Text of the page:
Black Iris: I Push My Fingers Into My Pies (England: Imperial Stout: 10.5% ABV)

Visual: Black. Still. Thick brown dash of a head.

Nose: Apple strudel. Caramel. Marzipan. Toffee apples. Cherry bakewells. Liquorice touch. Strawberry yogurt.

Body: Thick. Slight bitter chocolate. Liquorice touch. Cherry bakewells. Golden syrup, Apple pies. Vanilla toffee. Toffee apple. Slight milk. Black cherry.

Finish: Sour dough. Crushed bourbon biscuits. Apples. Icing sugar. Strawberry cream. Bitter cocoa. Slightly bitter. Brown bread. Bitter coffee. Almond slices.

Conclusion: This is odd, in so many ways. Which, looking at the ingredient list, you may be thinking that this should not surprise me. However, even knowing what went into this it manages to express itself in unusual and unexpected ways over and over again.

The base stout is stodgy, with a kind of bitter cocoa but in a muted way. It is slightly bready in heaviness, slightly milky in the creaminess of the texture, so with these combined it is definitely a thick, chewy stout. Which makes it even odder that the elements of the base stout are so oddly muted. It is definitely present, definitely weighty but in a fairly bready nondescript way with bitter chocolate and coffee there but slightly lost.

So, with all that in mind, back to the oddness of this beer. I feel like the base described above is muted in a deliberate move to make room for the unusual ingredients and give those flavours room to roam. The thing is that while this has cherry and strawberry (and vanilla and almonds) in it, those are not the most evident flavours. So what does stand out? What is the first super evident note? Apple strudel. Yeah I didn’t see that one coming either. There is a super sticky apple filling style, sticky toffee, and every combination in-between. Nice, but deeply unexpected.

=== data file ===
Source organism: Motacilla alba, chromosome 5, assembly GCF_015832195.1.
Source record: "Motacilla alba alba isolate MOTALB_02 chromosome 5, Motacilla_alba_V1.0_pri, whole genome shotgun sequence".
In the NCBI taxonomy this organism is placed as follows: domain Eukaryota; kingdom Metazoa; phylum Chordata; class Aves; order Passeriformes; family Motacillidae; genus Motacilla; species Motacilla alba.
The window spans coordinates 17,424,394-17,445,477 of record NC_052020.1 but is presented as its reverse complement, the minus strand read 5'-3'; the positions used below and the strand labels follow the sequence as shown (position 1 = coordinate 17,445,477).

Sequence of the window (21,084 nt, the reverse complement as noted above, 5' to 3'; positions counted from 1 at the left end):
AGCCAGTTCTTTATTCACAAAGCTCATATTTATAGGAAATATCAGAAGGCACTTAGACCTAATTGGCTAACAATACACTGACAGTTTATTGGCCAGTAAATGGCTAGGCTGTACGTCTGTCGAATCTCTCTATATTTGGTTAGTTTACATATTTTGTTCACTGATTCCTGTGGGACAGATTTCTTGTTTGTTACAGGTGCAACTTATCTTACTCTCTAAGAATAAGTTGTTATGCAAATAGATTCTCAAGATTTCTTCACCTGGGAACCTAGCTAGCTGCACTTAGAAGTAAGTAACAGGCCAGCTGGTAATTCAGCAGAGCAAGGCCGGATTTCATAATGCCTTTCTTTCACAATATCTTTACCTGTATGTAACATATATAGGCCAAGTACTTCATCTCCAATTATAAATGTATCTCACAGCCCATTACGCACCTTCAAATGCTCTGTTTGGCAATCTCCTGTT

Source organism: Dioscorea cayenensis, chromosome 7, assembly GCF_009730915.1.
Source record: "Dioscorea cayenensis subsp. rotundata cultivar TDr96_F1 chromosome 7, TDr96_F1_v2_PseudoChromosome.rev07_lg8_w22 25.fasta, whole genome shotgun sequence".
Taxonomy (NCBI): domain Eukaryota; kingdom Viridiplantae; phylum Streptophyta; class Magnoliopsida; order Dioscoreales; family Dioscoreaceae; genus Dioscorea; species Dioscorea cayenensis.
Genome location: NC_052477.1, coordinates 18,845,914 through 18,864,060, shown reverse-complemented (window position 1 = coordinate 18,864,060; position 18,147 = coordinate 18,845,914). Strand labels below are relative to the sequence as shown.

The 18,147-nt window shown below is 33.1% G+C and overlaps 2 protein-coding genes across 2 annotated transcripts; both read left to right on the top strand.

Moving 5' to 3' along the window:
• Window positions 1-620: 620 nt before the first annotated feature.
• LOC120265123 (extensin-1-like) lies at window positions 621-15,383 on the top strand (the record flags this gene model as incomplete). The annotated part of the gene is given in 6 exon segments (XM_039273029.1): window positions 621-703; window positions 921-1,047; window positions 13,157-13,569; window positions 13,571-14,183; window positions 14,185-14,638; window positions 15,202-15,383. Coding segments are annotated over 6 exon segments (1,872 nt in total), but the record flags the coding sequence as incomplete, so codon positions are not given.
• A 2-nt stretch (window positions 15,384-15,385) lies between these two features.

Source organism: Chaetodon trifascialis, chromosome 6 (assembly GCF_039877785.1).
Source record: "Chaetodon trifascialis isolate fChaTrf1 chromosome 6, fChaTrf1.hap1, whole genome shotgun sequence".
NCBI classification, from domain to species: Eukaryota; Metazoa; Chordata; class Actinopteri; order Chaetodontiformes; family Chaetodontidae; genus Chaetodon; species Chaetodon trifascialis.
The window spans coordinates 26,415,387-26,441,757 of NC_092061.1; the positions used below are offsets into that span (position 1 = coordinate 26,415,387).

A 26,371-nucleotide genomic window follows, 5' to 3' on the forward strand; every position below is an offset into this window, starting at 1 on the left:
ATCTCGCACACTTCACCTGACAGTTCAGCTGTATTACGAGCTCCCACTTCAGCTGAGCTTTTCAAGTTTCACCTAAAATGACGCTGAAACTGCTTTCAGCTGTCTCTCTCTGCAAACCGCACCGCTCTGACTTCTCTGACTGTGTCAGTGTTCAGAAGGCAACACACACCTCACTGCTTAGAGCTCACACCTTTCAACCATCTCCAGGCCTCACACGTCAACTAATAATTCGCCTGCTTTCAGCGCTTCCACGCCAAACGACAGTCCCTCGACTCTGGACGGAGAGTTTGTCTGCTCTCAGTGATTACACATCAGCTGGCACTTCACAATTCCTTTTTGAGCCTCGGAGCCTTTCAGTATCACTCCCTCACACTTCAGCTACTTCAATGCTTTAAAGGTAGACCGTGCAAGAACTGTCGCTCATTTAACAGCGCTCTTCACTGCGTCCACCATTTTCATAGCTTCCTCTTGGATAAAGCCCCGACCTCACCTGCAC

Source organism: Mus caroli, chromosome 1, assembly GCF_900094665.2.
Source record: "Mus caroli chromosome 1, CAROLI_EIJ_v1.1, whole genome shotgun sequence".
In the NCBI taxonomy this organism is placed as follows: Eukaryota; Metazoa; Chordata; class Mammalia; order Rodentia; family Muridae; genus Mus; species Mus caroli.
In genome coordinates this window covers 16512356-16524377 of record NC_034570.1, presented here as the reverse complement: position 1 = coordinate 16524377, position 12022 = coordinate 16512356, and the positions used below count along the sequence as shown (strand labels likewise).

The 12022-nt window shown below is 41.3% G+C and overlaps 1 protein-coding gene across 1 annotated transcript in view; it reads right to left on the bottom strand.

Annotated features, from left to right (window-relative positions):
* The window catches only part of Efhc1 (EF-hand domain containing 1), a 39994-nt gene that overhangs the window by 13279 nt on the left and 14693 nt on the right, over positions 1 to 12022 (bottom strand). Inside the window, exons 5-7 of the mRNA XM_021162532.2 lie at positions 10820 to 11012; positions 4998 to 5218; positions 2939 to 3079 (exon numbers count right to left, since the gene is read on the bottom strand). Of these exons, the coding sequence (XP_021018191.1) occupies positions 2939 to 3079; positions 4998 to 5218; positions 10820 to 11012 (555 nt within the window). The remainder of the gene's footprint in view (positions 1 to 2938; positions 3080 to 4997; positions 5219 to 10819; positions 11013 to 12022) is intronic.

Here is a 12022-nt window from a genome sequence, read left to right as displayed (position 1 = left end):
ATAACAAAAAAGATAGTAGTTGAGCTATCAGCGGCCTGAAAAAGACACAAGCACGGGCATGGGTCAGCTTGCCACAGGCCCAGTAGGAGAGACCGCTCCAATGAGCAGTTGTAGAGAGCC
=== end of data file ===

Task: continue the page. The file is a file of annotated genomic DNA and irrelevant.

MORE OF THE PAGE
Now, I will admit, nestled away in the midst of this muted imperial stout of toffee apple strudel is , in fact, a 100% recognisable cherry bakewell set of notes. It is like there is a calm at the eye of the stout tornado and there the bakewell nestles. It is still slightly muted, not super sweet, but absolutely there are recognisable as the dessert they were going for.

So, I would say it is not great because of feeling slightly muted in a lot of elements, but it is far from bad. It is a lot, and I mean a LOT, a lot of often clashing elements but it is fair fascinating if not best set up. The base feels like it is muted, but the strudel and everything with it feels sickly. I’d say don’t grab if your main interest is the bakewell gimmick, as that is but a small part of this.

To be a really good beer it probably would either need a bigger use of the base Imperial Stout flavours, or more dedication to the bakewell gimmick – right now if feels just slightly underwhelming if interesting. So, not really one I would recommend but it is an enjoyable mess.

Background: I grabbed this one for a few reasons, but the main one being that it is a cherry bakewell imperial stout and the contrast between an imperial stout and a bakewell being combined in one thing intrigued me. To try and achieve this goal they used cherry and strawberry puree, vanilla pods, lactose and almonds. Another reason was the artwork which has a nicely spooky look in striking black and white. That cool design led to me picking some heavier music for drinking – Noctule’s Wretched Abyss – some Skyrim inspired black metal which went along perfectly. This is another one grabbed from Independent Spirit.

Advertisement